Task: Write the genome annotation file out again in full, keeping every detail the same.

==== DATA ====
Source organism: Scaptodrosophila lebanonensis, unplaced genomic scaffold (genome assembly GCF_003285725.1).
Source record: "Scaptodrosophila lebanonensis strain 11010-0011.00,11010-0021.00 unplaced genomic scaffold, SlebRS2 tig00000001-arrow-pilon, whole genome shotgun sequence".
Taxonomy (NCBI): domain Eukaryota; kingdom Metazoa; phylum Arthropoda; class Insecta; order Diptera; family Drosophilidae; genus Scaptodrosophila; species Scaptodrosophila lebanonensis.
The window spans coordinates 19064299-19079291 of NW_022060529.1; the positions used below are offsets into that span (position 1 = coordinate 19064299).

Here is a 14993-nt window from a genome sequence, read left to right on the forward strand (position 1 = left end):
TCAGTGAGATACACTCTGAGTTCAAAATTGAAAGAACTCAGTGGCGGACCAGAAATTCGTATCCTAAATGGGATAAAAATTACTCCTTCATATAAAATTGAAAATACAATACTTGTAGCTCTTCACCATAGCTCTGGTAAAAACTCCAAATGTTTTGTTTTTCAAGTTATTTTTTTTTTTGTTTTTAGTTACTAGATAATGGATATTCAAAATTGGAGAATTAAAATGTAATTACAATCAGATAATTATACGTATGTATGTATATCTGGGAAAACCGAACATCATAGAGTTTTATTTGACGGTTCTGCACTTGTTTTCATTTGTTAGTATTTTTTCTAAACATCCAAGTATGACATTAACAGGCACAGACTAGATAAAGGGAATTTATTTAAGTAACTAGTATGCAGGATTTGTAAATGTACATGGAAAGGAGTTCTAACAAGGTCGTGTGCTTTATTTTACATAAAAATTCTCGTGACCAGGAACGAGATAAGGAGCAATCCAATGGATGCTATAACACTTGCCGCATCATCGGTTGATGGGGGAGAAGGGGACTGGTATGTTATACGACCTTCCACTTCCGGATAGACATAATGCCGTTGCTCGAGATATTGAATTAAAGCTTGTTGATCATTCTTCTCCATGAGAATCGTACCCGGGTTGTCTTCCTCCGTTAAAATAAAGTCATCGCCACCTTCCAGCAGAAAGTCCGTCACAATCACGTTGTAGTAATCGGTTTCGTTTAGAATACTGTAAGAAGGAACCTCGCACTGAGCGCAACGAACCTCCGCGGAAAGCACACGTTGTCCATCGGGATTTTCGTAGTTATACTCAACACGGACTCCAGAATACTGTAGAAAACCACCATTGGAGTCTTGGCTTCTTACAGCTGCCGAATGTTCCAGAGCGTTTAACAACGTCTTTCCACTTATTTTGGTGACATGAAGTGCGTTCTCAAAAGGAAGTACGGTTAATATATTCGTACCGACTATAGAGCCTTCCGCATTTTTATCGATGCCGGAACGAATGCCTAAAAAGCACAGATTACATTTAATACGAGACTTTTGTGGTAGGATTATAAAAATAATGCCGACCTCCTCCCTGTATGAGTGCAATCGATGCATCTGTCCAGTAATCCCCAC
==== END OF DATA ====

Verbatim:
Source organism: Scaptodrosophila lebanonensis, unplaced genomic scaffold (genome assembly GCF_003285725.1).
Source record: "Scaptodrosophila lebanonensis strain 11010-0011.00,11010-0021.00 unplaced genomic scaffold, SlebRS2 tig00000001-arrow-pilon, whole genome shotgun sequence".
Taxonomy (NCBI): domain Eukaryota; kingdom Metazoa; phylum Arthropoda; class Insecta; order Diptera; family Drosophilidae; genus Scaptodrosophila; species Scaptodrosophila lebanonensis.
The window spans coordinates 19064299-19079291 of NW_022060529.1; the positions used below are offsets into that span (position 1 = coordinate 19064299).

Here is a 14993-nt window from a genome sequence, read left to right on the forward strand (position 1 = left end):
TCAGTGAGATACACTCTGAGTTCAAAATTGAAAGAACTCAGTGGCGGACCAGAAATTCGTATCCTAAATGGGATAAAAATTACTCCTTCATATAAAATTGAAAATACAATACTTGTAGCTCTTCACCATAGCTCTGGTAAAAACTCCAAATGTTTTGTTTTTCAAGTTATTTTTTTTTTTGTTTTTAGTTACTAGATAATGGATATTCAAAATTGGAGAATTAAAATGTAATTACAATCAGATAATTATACGTATGTATGTATATCTGGGAAAACCGAACATCATAGAGTTTTATTTGACGGTTCTGCACTTGTTTTCATTTGTTAGTATTTTTTCTAAACATCCAAGTATGACATTAACAGGCACAGACTAGATAAAGGGAATTTATTTAAGTAACTAGTATGCAGGATTTGTAAATGTACATGGAAAGGAGTTCTAACAAGGTCGTGTGCTTTATTTTACATAAAAATTCTCGTGACCAGGAACGAGATAAGGAGCAATCCAATGGATGCTATAACACTTGCCGCATCATCGGTTGATGGGGGAGAAGGGGACTGGTATGTTATACGACCTTCCACTTCCGGATAGACATAATGCCGTTGCTCGAGATATTGAATTAAAGCTTGTTGATCATTCTTCTCCATGAGAATCGTACCCGGGTTGTCTTCCTCCGTTAAAATAAAGTCATCGCCACCTTCCAGCAGAAAGTCCGTCACAATCACGTTGTAGTAATCGGTTTCGTTTAGAATACTGTAAGAAGGAACCTCGCACTGAGCGCAACGAACCTCCGCGGAAAGCACACGTTGTCCATCGGGATTTTCGTAGTTATACTCAACACGGACTCCAGAATACTGTAGAAAACCACCATTGGAGTCTTGGCTTCTTACAGCTGCCGAATGTTCCAGAGCGTTTAACAACGTCTTTCCACTTATTTTGGTGACATGAAGTGCGTTCTCAAAAGGAAGTACGGTTAATATATTCGTACCGACTATAGAGCCTTCCGCATTTTTATCGATGCCGGAACGAATGCCTAAAAAGCACAGATTACATTTAATACGAGACTTTTGTGGTAGGATTATAAAAATAATGCCGACCTCCTCCCTGTATGAGTGCAATCGATGCATCTGTCCAGTAATCCCCAC